When big companies introduce something, it becomes a standard. For instance, Google Maps calling its popular feature as Satellite View, which may have been even sillier if one of the employees had not secretly coded it this way. Google Maps co-creator Bret Taylor took to Twitter to reveal the ‘silly Google Maps origin story’. The Twitter thread includes the back story of the mapping service’s popular Satellite View feature.
Back in 2005 when the Google Maps team was brainstorming on the name for what we today know as the Satellite View, super bosses Larry Page and Sergey Brin decided to hold an executive review when certain decisions were made within the duration of a huge countdown clock.
Under the buzzer’s pressure, everyone was throwing names including ‘aerial’ and ‘satellite’. Just when Brin proposed ‘Bird Mode’, the buzzer buzzed. The decision had been made, no questions asked. The meeting was over.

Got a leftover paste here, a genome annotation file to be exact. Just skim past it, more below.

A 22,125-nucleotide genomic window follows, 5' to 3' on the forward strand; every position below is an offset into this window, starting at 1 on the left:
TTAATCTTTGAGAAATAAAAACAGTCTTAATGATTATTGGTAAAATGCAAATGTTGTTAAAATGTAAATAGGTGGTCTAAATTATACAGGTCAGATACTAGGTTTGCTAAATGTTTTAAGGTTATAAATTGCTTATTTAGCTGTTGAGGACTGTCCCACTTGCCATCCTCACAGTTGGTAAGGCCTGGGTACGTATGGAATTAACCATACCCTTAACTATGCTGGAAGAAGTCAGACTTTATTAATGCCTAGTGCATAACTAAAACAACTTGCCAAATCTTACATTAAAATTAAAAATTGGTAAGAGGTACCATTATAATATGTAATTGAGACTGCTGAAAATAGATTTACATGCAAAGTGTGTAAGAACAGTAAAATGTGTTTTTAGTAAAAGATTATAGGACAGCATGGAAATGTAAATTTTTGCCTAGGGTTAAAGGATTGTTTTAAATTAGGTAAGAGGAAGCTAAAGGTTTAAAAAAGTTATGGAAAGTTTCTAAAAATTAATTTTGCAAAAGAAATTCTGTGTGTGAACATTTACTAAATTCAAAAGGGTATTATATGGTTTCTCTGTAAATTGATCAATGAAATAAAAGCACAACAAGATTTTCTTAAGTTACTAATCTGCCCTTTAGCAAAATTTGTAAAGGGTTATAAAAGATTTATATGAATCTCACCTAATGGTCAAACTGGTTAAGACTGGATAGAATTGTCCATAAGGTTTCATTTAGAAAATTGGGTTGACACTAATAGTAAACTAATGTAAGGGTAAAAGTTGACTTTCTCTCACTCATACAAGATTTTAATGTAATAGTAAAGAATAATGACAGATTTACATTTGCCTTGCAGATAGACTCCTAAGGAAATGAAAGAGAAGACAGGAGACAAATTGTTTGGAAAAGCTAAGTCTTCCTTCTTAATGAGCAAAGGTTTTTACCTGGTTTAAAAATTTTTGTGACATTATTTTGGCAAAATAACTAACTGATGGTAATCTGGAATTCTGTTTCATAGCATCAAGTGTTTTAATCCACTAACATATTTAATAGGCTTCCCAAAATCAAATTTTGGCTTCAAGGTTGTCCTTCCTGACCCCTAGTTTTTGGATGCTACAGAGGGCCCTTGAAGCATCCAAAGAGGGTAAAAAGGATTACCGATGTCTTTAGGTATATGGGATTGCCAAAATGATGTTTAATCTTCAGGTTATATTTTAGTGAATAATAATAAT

Now, it was in the hands of the coders, including Taylor, who could have saved humanity with a little lie. So they decided to do an internal veto and launched the feature as ‘Satellite View’, even if it meant a factually incorrect name as a significant amount of images shown in this mode are actually captured through aerial photography.
While many of us are okay using the not-so-factually correct Satellite View, having a ‘Bird Mode’ would have been kind of cool.
Bret Taylor left Google in 2007 to join venture capital firm Benchmark Capital, where he along with Jim Norris created FriendFeed. The website was acquired by Facebook in 2009. Taylor worked as the CTO of Facebook until 2012. He is currently the president and chief product officer at SalesForce.
Written with inputs from ANI